Leonardo Kapural, MD, PhD
Epidural glucocorticoid injections are commonly given to relieve pain and improve mobility without surgery, buying time for healing to occur or as an attempt to avoid surgery after other conservative approaches failed. Those injections have a good theoretical rationale, but they do not help every patient. Who then should receive an epidural glucocorticoid injection and how many? For leg pain greater than the back pain, guidelines from a respected source (Abram S. Anesthesiology 91:1937-1942, 1999) suggest that patients who had full pain relief from the first epidural injection should not receive another one but to be re-evaluated in 4 weeks and followed thereafter. Those patients who still have some residual pain after the first injection should receive a second and third injection and patients who did not get any benefit from the first injection should not receive another one. Patient selection is very important in deciding on the type of injections patients should receive. Transforaminal injections (different approach to the epidural space) may produce longer pain relief and may also predict whether a patient might benefit from surgery or not (for details, see review McLain et al, Spine Journal 2005). For patients with the diagnosis of lumbar canal stenosis, improvement after such injections may be longer lasting than it was initially thought (Kapural et al., 2005).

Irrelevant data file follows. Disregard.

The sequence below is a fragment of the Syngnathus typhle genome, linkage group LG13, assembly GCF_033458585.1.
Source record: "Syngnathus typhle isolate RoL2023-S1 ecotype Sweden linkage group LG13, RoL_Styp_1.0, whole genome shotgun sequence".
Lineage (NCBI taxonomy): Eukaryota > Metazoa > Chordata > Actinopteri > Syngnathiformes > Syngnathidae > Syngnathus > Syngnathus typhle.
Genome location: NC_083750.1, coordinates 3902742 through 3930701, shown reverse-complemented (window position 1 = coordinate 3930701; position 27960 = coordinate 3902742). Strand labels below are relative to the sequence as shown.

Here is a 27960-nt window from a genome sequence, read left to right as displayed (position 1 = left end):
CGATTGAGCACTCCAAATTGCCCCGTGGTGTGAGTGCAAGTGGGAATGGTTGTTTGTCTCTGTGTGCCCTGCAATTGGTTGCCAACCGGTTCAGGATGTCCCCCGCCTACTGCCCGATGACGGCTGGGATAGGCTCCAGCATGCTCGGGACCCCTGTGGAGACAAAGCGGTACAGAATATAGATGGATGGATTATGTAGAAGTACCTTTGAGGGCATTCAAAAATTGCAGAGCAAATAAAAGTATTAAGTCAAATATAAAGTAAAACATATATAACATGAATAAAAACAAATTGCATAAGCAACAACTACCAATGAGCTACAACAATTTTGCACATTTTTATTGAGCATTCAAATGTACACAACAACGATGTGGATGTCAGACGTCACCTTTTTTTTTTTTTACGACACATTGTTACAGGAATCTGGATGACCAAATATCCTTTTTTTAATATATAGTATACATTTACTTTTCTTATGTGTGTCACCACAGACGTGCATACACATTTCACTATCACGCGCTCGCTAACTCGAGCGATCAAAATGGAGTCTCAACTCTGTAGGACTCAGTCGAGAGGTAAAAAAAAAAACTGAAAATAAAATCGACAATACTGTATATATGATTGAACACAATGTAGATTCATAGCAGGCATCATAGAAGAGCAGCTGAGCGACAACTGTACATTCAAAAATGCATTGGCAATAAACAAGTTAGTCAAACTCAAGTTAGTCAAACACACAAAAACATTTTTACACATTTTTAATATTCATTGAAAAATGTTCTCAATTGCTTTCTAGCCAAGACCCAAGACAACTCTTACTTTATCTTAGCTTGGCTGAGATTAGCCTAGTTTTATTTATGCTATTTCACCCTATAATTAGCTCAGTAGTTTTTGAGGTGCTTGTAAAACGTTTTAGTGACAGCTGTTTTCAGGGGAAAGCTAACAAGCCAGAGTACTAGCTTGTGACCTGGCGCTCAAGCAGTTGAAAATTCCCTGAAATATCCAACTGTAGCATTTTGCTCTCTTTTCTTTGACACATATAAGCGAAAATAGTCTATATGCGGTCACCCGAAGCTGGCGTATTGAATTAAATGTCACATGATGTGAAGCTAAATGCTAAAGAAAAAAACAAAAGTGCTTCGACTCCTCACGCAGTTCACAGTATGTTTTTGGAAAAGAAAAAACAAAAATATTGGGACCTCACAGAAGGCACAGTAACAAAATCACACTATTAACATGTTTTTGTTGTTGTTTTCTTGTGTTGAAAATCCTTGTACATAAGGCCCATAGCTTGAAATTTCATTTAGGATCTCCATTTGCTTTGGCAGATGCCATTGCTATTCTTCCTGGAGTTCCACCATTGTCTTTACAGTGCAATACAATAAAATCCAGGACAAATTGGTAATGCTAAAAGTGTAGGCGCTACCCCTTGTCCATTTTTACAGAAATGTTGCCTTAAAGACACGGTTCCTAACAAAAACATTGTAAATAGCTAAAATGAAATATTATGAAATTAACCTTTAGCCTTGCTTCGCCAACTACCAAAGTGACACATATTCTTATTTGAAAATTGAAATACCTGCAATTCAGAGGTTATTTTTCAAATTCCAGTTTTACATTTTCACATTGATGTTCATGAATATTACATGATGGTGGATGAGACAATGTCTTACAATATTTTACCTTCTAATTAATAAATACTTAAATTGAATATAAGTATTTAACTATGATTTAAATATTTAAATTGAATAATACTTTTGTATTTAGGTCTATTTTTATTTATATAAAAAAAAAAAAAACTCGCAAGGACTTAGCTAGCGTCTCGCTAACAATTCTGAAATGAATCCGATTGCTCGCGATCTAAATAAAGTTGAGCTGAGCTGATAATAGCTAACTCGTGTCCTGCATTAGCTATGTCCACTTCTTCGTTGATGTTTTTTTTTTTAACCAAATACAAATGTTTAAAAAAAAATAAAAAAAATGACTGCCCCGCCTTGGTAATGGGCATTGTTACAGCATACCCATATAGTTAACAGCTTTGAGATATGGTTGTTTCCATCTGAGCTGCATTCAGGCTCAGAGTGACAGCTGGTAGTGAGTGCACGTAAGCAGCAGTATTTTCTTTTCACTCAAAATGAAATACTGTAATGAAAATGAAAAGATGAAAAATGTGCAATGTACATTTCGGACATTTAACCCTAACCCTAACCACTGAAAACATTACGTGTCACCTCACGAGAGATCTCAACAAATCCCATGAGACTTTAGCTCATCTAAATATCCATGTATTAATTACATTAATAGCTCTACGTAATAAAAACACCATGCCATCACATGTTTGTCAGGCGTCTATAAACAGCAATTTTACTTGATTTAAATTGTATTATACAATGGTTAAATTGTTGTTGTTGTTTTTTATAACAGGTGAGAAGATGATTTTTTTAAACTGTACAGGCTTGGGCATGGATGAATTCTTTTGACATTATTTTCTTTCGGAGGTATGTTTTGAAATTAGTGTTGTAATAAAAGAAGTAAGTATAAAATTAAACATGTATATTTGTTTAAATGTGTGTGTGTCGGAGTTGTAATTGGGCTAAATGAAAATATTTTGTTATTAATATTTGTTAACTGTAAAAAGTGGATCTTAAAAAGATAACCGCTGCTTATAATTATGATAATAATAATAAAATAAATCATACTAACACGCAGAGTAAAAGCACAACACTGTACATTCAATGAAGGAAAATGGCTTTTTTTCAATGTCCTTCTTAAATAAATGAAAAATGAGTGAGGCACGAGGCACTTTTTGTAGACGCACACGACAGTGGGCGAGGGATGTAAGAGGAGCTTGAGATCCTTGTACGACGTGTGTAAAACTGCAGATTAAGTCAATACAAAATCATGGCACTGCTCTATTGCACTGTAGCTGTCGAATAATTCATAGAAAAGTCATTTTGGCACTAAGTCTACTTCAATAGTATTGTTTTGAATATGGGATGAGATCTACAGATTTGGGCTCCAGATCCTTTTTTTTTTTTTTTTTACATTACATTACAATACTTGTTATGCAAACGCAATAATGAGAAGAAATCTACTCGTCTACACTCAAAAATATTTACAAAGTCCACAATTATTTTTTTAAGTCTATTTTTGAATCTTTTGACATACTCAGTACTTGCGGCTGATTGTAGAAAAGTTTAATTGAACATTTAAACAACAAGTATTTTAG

Steven Richeimer, MD
Epidural injections can be done at any level of the spine: cervical (neck), thoracic (mid-back), lumbar (low back), and sacral (tailbone area). The thoracic epidural may be a valuable tool in the treatment of mid-back and chest wall pains. These problems might be caused by disc problems, arthritis of the spine, or even shingles.